The Tax Cuts and Jobs Act (TCJA) enacted some changes in the rules for deducting qualified residential interest, i.e., interest on your home mortgage. Prior to the TCJA, you could deduct interest on up to a total of $1 million of mortgage debt used to acquire your principal residence and a second home, i.e., acquisition debt. For a married taxpayer filing separately, the limit was $500,000. You could also deduct interest on home equity debt, i.e., other debt secured by the qualifying homes. Qualifying home equity debt was limited to the lesser of $100,000 ($50,000 for a married taxpayer filing separately), or the taxpayer’s equity in the home or homes (the excess of the value of the home over the acquisition debt). The funds obtained via a home equity loan did not have to be used to acquire or improve the homes. So you could use home equity debt to pay for education, travel, health care, etc.
Under TCJA, beginning in 2018, the limit on qualifying acquisition debt is reduced to $750,000 ($375,000 for a married taxpayer filing separately). However, for acquisition debt incurred before Dec. 15, 2017, the higher pre-Act limit applies. The higher pre-Act limit also applies to debt arising from refinancing pre-Dec. 15, 2017 acquisition debt, to the extent the debt resulting from the refinancing does not exceed the original debt amount. This means you can refinance up to $1 million of pre-Dec. 15, 2017 acquisition debt in the future and not be subject to the reduced limitation.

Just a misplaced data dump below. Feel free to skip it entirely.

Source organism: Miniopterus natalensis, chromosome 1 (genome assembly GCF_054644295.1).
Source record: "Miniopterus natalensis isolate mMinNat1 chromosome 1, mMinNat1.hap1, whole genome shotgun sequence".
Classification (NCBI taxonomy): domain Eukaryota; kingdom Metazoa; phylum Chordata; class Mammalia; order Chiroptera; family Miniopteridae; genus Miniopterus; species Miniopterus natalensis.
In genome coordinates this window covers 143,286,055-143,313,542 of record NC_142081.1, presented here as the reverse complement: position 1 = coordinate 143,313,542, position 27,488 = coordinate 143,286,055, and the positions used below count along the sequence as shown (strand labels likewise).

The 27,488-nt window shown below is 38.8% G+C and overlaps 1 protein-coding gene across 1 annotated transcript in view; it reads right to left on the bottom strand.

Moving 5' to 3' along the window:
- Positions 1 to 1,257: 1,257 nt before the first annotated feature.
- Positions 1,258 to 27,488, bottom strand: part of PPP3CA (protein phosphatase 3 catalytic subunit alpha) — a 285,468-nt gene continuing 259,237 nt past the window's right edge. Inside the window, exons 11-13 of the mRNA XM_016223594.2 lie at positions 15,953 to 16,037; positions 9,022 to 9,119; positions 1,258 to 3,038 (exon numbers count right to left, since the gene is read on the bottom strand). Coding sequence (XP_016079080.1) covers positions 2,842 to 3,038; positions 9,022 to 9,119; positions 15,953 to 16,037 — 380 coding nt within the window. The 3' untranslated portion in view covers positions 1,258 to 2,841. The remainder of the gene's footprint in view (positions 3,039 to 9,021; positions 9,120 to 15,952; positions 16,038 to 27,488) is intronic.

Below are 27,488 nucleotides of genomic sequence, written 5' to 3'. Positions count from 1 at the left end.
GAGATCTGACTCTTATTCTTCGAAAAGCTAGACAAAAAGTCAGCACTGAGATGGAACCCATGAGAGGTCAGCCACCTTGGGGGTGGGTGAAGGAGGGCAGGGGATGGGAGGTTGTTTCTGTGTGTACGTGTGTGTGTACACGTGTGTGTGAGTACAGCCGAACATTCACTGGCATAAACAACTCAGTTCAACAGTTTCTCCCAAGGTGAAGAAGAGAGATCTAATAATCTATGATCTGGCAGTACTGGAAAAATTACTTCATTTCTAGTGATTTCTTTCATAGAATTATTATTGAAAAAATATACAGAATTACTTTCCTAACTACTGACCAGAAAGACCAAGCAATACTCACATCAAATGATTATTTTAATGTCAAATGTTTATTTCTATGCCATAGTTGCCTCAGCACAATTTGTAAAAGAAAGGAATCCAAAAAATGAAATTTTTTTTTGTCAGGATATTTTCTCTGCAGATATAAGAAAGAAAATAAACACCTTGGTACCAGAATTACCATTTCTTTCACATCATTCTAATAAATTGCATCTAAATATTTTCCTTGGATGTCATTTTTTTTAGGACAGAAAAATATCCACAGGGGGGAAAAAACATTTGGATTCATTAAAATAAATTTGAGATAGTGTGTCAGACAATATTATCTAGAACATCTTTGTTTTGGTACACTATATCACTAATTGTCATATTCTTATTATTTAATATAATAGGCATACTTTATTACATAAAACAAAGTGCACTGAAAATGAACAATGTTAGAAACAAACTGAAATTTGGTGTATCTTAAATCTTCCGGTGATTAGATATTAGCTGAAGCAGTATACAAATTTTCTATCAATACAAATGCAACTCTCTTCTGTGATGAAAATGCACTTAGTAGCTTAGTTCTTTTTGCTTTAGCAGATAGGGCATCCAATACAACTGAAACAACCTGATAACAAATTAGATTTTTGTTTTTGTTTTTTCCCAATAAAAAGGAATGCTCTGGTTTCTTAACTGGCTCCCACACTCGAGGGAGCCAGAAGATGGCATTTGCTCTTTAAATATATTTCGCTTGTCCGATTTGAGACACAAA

There has been some confusion on deducting home equity loan interest under the new law. The new law eliminates the deduction of interest on a home equity loan, but the IRS has recently clarified that whether or not interest on such a loan is deductible depends on the use of the funds taken down with such a loan. For example, If a home equity loan is taken out to purchase a new car, interest won’t be deductible. However, interest on a loan secured by the home that adds a new bedroom and bath or remodels the kitchen would be deductible. Keep in mind the restrictions involved in mortgage interest, including not exceeding the new $750,000 of principal limit.
Lastly, both of these changes last for eight years, through 2025. In 2026, the pre-Act rules are scheduled to come back into effect. So beginning in 2026, interest on home equity loans will be deductible again, and the limit on qualifying acquisition debt will be raised back to $1 million ($500,000 for married separate filers).
If you would like to discuss how these changes affect your particular situation, and any planning moves you should consider in light of them, please contact a member of our Tax department.